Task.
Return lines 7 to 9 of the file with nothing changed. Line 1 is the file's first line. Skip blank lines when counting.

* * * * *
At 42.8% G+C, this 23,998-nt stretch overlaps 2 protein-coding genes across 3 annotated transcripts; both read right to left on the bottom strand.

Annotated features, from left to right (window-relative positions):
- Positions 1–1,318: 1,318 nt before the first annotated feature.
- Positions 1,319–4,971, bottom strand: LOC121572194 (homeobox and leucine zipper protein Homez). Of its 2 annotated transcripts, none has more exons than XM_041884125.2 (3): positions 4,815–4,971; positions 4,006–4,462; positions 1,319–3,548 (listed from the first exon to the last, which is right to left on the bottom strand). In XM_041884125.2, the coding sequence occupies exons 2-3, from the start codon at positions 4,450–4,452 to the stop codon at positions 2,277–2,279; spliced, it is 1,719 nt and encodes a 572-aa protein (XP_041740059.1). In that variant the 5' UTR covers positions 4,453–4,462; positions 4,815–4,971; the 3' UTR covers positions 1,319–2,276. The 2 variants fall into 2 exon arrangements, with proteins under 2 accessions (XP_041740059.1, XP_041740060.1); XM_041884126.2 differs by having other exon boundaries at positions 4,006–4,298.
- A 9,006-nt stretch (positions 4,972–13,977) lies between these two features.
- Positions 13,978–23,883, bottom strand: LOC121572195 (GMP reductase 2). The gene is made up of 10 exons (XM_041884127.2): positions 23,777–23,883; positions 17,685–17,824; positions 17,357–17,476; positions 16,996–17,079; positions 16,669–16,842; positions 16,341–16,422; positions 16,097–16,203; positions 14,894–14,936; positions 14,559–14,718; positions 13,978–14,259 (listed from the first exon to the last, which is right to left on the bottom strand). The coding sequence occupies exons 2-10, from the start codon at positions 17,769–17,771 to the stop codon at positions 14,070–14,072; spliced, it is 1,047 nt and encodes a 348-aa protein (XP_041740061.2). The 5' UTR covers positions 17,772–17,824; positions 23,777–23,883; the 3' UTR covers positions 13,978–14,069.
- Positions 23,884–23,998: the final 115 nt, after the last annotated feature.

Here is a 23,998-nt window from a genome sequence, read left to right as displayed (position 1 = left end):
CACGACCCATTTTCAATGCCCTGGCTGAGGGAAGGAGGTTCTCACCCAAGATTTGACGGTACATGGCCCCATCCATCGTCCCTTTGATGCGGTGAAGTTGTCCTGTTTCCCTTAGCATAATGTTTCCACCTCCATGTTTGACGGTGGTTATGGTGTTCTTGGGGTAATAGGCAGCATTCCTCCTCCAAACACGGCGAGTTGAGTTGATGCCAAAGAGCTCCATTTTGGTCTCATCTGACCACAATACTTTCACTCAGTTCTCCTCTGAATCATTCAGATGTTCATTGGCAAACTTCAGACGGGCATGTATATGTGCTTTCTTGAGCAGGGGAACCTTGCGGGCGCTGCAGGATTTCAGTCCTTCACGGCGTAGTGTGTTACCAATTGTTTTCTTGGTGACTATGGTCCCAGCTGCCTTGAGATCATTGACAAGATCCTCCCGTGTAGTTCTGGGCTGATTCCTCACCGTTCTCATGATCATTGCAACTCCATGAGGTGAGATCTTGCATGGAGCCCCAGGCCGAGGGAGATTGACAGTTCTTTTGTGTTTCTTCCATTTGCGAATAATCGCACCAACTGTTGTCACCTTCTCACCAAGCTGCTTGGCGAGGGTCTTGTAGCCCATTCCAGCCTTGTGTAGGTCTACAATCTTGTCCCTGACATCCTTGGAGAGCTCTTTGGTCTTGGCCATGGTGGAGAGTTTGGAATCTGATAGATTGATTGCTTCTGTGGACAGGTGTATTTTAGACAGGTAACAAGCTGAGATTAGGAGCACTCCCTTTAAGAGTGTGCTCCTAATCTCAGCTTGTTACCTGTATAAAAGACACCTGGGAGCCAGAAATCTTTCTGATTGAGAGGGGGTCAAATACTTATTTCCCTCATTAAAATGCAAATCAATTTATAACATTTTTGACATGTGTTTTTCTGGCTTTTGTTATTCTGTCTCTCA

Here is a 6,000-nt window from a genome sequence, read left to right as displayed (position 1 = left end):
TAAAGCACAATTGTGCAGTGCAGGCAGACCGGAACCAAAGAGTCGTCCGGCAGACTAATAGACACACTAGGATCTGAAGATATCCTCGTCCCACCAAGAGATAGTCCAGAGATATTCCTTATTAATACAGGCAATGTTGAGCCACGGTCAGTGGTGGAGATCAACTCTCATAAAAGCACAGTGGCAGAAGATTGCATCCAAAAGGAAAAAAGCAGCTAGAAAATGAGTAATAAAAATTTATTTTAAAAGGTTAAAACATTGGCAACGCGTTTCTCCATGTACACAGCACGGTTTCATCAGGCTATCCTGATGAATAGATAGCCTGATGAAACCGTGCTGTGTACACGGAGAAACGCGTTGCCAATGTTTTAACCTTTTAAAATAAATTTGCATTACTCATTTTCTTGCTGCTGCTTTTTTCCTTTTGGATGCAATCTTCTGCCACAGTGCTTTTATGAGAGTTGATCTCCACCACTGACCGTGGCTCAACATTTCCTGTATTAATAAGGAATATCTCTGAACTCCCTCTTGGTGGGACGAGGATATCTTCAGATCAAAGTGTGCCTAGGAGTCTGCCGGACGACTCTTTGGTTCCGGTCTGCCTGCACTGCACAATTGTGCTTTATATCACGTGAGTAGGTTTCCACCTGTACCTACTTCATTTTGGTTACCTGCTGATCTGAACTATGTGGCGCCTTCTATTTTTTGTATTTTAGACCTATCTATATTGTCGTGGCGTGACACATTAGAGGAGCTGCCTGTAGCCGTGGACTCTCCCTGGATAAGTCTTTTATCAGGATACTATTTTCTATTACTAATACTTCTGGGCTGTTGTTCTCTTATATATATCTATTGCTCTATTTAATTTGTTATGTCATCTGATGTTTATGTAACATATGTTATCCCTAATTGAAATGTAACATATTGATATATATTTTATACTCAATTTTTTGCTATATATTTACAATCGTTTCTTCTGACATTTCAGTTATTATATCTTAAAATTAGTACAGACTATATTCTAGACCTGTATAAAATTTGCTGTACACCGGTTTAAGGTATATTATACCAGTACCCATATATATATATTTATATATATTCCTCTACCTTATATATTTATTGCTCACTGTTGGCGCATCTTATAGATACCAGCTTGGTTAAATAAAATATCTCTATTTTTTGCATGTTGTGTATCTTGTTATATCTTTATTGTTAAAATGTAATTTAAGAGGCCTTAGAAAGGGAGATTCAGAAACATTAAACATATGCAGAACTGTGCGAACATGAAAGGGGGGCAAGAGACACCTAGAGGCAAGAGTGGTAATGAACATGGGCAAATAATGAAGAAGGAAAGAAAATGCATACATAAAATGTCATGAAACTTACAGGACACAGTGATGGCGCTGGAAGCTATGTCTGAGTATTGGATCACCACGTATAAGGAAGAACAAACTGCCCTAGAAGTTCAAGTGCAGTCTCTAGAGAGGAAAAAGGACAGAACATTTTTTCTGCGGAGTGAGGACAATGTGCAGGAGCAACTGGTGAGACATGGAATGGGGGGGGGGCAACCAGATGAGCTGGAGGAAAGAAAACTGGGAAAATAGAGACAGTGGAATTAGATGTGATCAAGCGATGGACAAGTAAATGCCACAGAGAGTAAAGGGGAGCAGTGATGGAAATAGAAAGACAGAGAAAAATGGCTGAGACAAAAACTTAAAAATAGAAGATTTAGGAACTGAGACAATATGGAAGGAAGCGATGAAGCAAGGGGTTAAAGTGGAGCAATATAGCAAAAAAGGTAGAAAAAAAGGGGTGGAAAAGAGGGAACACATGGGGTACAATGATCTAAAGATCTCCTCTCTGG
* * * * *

- Positions 23,884–23,998: the final 115 nt, after the last annotated feature.

Here is a 23,998-nt window from a genome sequence, read left to right as displayed (position 1 = left end):
CACGACCCATTTTCAATGCCCTGGCTGAGGGAAGGAGGTTCTCACCCAAGATTTGACGGTACATGGCCCCATCCATCGTCCCTTTGATGCGGTGAAGTTGTCCTGTTTCCCTTAGCATAATGTTTCCACCTCCATGTTTGACGGTGGTTATGGTGTTCTTGGGGTAATAGGCAGCATTCCTCCTCCAAACACGGCGAGTTGAGTTGATGCCAAAGAGCTCCATTTTGGTCTCATCTGACCACAATACTTTCACTCAGTTCTCCTCTGAATCATTCAGATGTTCATTGGCAAACTTCAGACGGGCATGTATATGTGCTTTCTTGAGCAGGGGAACCTTGCGGGCGCTGCAGGATTTCAGTCCTTCACGGCGTAGTGTGTTACCAATTGTTTTCTTGGTGACTATGGTCCCAGCTGCCTTGAGATCATTGACAAGATCCTCCCGTGTAGTTCTGGGCTGATTCCTCACCGTTCTCATGATCATTGCAACTCCATGAGGTGAGATCTTGCATGGAGCCCCAGGCCGAGGGAGATTGACAGTTCTTTTGTGTTTCTTCCATTTGCGAATAATCGCACCAACTGTTGTCACCTTCTCACCAAGCTGCTTGGCGAGGGTCTTGTAGCCCATTCCAGCCTTGTGTAGGTCTACAATCTTGTCCCTGACATCCTTGGAGAGCTCTTTGGTCTTGGCCATGGTGGAGAGTTTGGAATCTGATAGATTGATTGCTTCTGTGGACAGGTGTATTTTAGACAGGTAACAAGCTGAGATTAGGAGCACTCCCTTTAAGAGTGTGCTCCTAATCTCAGCTTGTTACCTGTATAAAAGACACCTGGGAGCCAGAAATCTTTCTGATTGAGAGGGGGTCAAATACTTATTTCCCTCATTAAAATGCAAATCAATTTATAACATTTTTGACATGTGTTTTTCTGGCTTTTGTTATTCTGTCTCTCA